Last week I was excited to launch our new ‘The AI opportunity’ video series which will surface novel insights from our most advanced AI projects. 

The AI renaissance: why it’s taken off and where it’s going

The first video focused on using AI in high-trust applications, using deep learning algorithms to automate visual inspection on a manufacturing line. This is a requirement we see from clients across diverse industries. 

This week I want to focus on another hot topic - how to overcome a lack of quality data to train deep learning models. 

In the video below, I share insights from working with a global medical device company to invent deep learning algorithms to amplify clinical trials data by 30x. This allowed their data science team to achieve greater levels of performance from their AI systems, which will directly improve the experience for patients with chronic disease. 

I hope you found this interesting. If you’d like to discuss some of the techniques we are able to develop for projects similar to this, or any other business challenge needing a unique AI solution, please get in touch at

The next video, out on 19 May, will discuss how to ensure your investments in AI pay-off. With many of our clients making significant investment decisions on the back of AI, it’s critical to get right. 

You can find more about our work in AI and Analytics here



Today, I want to talk about the request many of our clients bring us – how to overcome a lack of quality data to train deep learning models. 

We recently worked with a global medical device company and invented some world-first algorithms to amplify clinical trials data by 30x. This allows their data science team to achieve greater levels of performance from their AI systems which will directly improve the experience for patients with chronic disease.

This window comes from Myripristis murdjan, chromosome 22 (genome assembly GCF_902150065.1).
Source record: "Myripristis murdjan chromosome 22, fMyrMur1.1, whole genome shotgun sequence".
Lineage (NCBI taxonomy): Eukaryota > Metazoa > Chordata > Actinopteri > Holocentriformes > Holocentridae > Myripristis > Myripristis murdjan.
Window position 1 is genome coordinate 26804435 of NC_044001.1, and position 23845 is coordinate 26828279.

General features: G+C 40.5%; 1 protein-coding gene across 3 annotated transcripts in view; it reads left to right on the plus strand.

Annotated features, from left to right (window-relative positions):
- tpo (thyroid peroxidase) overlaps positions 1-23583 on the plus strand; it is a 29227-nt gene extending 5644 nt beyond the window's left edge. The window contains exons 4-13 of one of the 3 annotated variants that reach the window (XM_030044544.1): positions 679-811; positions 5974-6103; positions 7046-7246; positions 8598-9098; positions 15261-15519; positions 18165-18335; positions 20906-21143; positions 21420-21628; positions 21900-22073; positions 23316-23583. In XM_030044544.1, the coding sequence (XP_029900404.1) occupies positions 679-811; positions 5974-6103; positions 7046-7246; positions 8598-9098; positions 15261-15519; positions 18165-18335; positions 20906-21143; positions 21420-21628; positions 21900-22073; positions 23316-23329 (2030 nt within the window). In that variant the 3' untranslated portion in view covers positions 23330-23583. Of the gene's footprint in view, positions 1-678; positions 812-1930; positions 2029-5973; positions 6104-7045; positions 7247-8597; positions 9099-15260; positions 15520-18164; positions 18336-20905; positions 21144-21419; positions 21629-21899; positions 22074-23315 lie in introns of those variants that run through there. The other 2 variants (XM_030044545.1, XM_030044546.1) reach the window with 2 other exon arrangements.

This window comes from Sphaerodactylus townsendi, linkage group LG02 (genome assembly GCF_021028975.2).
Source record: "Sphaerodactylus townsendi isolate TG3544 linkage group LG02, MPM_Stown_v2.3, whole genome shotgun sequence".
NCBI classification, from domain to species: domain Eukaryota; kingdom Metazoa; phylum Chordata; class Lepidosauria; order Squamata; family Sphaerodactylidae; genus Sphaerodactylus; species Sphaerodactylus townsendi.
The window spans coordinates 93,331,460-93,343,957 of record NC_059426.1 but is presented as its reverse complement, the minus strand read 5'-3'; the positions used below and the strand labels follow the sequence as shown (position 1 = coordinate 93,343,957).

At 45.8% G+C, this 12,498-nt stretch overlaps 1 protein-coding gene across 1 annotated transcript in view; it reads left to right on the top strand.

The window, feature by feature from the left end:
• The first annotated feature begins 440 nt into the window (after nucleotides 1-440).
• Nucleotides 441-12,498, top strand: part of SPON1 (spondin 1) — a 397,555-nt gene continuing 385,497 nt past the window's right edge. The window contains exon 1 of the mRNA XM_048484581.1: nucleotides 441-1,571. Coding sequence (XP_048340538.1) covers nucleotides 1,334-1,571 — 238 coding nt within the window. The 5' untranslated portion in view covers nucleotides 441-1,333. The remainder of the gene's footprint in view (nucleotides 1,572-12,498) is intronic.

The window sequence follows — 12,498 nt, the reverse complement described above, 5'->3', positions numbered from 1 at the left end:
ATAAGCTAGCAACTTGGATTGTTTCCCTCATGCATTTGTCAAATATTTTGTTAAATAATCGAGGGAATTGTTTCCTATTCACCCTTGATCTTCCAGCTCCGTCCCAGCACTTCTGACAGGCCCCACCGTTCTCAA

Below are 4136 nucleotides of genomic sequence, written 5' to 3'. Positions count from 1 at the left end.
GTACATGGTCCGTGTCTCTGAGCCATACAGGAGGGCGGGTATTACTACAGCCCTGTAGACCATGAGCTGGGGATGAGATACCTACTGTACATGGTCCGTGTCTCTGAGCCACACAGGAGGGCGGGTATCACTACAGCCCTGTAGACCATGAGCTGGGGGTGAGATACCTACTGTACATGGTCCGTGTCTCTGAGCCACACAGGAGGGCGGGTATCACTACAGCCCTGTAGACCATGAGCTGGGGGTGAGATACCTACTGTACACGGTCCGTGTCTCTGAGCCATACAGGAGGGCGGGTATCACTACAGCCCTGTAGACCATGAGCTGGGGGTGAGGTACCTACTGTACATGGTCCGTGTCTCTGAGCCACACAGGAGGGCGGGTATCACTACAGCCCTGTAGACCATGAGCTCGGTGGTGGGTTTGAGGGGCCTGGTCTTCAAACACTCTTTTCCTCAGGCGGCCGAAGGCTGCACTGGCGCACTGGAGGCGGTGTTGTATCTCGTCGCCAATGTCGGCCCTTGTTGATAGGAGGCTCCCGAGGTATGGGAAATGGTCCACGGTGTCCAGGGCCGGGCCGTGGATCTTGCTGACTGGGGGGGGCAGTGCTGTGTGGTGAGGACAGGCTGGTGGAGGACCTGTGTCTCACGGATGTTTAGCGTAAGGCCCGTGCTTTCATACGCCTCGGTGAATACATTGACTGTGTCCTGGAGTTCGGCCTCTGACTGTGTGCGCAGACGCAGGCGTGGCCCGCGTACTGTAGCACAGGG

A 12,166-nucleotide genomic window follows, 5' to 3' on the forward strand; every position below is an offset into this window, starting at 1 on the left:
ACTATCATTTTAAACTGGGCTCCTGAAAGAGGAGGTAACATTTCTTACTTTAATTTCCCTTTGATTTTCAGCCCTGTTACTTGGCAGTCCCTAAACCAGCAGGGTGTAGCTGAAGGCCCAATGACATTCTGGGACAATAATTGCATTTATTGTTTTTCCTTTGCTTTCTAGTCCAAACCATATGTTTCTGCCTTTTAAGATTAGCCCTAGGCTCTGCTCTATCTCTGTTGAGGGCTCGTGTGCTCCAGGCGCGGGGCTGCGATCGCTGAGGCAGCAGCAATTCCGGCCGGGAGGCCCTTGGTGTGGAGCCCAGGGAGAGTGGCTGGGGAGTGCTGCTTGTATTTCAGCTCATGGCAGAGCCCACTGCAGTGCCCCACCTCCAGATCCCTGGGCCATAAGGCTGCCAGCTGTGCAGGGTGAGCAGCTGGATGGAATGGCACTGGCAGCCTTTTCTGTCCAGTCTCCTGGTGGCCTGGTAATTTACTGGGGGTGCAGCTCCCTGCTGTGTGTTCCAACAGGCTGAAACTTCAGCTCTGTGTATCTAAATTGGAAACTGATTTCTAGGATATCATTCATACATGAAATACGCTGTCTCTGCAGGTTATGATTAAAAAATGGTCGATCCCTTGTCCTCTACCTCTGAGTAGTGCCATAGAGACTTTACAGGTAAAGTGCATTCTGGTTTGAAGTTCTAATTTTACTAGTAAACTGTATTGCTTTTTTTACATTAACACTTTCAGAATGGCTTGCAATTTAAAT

I’m Tim Ensor, and I lead the AI Capability at Cambridge Consultants.   

This is the second of a series of short videos on ‘The AI opportunity’. I’m sharing our most recent AI developments, the challenges they address for industry and the opportunities they are creating for the ambitious businesses that have deployed them. 

The data science team at our client were working hard to develop algorithms which would calibrate their devices for the range of effects cause by normal variances in the manufacturing process.  Collecting real-world data from clinical trials is costly and time-consuming and so, as is often the case, the team didn’t have enough clinical data to manage all the variables they were trying to control.   

To solve this issue, the client team started to explore the use of advanced generative AI to amplify the training data they had.  

Working alongside the client’s research team, we created new tools to generate over 30 channels of synthetic timeseries biomarker data to accurately represent the target population of patients and sensors, including variations in human behaviour and product aging.  

As part of the project, we also delivered training tools and material to enable the team to onboard new members into working with these advanced AI methods. 

By taking a completely new approach, we demonstrated that we could amplify their clinical trials data up to 30x and enhance the performance of their algorithms and products.  This also allowed the client to completely rethink the design of their clinical trials. It means that in future, they can be much more efficient and targeted in collecting this critical, but expensive real-world data. 

If you’d like to talk more about using advanced AI for massively amplifying algorithm training data or any other business challenge needing a unique AI solution, please get in touch. 

You can find more about our work at

Tim Ensor
Director of Artificial Intelligence

Tim is the Director of Artificial Intelligence at Cambridge Consultants. He works with clients across many sectors to help them achieve business impact with world-changing technology innovation. Tim has had a string of commercial leadership roles focused on innovation in fields including telecoms, logistics and energy and working with world-leading AI, robotics and connectivity technology. He's an electronic engineer, Cambridge MBA and optimistic about using technology to make the world better.

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